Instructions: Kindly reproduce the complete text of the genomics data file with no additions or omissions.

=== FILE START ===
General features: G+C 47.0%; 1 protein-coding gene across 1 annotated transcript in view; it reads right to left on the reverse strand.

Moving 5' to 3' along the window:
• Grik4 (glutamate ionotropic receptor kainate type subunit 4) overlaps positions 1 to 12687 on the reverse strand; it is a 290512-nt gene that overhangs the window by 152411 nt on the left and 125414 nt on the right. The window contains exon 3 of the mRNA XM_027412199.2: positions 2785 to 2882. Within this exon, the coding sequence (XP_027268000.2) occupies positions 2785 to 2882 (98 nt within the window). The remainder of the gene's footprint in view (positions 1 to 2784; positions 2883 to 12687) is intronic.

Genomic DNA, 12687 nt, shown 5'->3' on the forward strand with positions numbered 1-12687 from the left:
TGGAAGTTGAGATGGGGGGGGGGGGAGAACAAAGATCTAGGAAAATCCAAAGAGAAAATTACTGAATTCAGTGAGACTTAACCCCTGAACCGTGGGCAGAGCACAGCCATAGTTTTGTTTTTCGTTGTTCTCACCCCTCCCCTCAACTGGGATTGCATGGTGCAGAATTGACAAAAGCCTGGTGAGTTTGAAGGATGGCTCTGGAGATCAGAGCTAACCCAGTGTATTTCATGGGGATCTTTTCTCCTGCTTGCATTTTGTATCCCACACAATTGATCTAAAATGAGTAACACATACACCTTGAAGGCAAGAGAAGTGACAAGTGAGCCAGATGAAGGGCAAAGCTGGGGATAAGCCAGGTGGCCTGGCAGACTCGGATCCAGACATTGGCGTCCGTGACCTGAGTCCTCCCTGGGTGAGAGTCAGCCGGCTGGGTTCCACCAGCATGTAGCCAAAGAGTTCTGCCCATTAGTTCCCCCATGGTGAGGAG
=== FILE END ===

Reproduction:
General features: G+C 47.0%; 1 protein-coding gene across 1 annotated transcript in view; it reads right to left on the reverse strand.

Moving 5' to 3' along the window:
• Grik4 (glutamate ionotropic receptor kainate type subunit 4) overlaps positions 1 to 12687 on the reverse strand; it is a 290512-nt gene that overhangs the window by 152411 nt on the left and 125414 nt on the right. The window contains exon 3 of the mRNA XM_027412199.2: positions 2785 to 2882. Within this exon, the coding sequence (XP_027268000.2) occupies positions 2785 to 2882 (98 nt within the window). The remainder of the gene's footprint in view (positions 1 to 2784; positions 2883 to 12687) is intronic.

Genomic DNA, 12687 nt, shown 5'->3' on the forward strand with positions numbered 1-12687 from the left:
TGGAAGTTGAGATGGGGGGGGGGGGAGAACAAAGATCTAGGAAAATCCAAAGAGAAAATTACTGAATTCAGTGAGACTTAACCCCTGAACCGTGGGCAGAGCACAGCCATAGTTTTGTTTTTCGTTGTTCTCACCCCTCCCCTCAACTGGGATTGCATGGTGCAGAATTGACAAAAGCCTGGTGAGTTTGAAGGATGGCTCTGGAGATCAGAGCTAACCCAGTGTATTTCATGGGGATCTTTTCTCCTGCTTGCATTTTGTATCCCACACAATTGATCTAAAATGAGTAACACATACACCTTGAAGGCAAGAGAAGTGACAAGTGAGCCAGATGAAGGGCAAAGCTGGGGATAAGCCAGGTGGCCTGGCAGACTCGGATCCAGACATTGGCGTCCGTGACCTGAGTCCTCCCTGGGTGAGAGTCAGCCGGCTGGGTTCCACCAGCATGTAGCCAAAGAGTTCTGCCCATTAGTTCCCCCATGGTGAGGAG